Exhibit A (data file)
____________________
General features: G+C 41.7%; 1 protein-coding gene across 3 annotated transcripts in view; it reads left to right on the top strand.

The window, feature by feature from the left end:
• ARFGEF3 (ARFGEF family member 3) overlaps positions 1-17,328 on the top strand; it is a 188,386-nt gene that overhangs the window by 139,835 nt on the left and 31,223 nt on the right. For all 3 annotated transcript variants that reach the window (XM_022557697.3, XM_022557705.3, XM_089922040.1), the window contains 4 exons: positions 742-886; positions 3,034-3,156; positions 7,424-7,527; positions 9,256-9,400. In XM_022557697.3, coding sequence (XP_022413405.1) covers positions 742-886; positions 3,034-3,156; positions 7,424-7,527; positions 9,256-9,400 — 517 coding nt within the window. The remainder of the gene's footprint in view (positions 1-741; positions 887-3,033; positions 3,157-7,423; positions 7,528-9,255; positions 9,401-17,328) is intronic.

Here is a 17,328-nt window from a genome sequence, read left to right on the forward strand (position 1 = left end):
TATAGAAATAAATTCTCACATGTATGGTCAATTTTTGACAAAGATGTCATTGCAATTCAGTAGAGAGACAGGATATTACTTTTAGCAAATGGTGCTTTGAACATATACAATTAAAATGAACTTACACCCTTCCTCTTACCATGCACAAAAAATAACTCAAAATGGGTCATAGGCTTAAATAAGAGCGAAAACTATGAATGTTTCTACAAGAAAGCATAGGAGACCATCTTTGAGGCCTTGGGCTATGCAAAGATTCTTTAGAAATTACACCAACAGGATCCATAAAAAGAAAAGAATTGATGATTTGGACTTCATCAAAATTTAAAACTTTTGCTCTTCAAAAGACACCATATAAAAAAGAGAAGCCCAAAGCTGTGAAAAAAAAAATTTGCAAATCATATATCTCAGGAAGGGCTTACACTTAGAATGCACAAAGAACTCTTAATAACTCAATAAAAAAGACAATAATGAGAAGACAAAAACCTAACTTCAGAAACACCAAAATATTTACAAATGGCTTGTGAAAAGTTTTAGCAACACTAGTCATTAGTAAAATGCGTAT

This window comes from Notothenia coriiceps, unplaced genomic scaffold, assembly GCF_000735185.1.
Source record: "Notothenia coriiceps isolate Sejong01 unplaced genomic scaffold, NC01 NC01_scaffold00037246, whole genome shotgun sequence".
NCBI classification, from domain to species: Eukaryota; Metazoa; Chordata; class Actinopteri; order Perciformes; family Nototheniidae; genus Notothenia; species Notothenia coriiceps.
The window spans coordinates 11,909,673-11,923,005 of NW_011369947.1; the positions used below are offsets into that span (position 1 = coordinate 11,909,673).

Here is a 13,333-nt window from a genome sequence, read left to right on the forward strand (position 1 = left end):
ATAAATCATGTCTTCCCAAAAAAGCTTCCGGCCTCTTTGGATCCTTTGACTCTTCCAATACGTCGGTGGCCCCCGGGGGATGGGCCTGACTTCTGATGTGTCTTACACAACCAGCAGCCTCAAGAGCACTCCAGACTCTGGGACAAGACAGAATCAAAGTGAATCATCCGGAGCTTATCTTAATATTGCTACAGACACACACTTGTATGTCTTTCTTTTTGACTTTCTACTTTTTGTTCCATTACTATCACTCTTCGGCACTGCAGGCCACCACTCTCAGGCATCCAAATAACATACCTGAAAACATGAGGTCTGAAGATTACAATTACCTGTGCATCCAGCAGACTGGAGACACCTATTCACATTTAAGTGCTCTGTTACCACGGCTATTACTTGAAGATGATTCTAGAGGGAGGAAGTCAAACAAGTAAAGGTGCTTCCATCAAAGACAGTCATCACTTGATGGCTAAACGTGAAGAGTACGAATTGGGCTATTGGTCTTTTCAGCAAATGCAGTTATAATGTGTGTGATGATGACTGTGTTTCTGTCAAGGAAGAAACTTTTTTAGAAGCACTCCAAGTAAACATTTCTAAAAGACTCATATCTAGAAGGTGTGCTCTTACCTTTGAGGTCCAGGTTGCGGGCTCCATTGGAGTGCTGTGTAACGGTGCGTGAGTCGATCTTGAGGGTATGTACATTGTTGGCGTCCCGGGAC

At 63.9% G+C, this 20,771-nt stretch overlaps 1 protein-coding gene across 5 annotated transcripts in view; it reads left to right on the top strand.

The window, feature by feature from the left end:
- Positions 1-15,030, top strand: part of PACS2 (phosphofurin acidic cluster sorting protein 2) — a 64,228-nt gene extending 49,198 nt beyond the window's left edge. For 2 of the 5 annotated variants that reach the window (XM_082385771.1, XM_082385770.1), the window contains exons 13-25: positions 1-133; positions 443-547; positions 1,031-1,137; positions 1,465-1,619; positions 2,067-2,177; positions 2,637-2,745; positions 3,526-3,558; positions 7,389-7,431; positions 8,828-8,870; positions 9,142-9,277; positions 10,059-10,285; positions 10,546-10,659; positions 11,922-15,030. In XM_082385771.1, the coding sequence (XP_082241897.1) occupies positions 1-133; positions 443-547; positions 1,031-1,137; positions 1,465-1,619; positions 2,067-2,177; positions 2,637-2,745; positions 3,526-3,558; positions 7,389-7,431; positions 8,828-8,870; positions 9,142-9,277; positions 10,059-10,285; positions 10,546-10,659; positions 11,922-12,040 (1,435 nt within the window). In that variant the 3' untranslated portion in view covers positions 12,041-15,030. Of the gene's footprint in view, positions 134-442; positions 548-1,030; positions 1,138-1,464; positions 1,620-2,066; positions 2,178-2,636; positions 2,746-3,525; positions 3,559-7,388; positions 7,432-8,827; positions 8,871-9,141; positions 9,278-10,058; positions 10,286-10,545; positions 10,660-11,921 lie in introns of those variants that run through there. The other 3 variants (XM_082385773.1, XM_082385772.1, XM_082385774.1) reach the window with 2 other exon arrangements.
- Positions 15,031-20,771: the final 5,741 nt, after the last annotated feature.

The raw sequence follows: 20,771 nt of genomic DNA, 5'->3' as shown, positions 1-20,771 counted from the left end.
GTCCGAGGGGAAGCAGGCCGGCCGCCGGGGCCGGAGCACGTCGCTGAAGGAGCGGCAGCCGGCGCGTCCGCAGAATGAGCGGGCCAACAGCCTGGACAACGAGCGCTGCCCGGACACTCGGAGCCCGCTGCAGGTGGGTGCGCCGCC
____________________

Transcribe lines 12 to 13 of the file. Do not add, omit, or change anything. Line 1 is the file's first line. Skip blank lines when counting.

At 63.9% G+C, this 20,771-nt stretch overlaps 1 protein-coding gene across 5 annotated transcripts in view; it reads left to right on the top strand.

The window, feature by feature from the left end: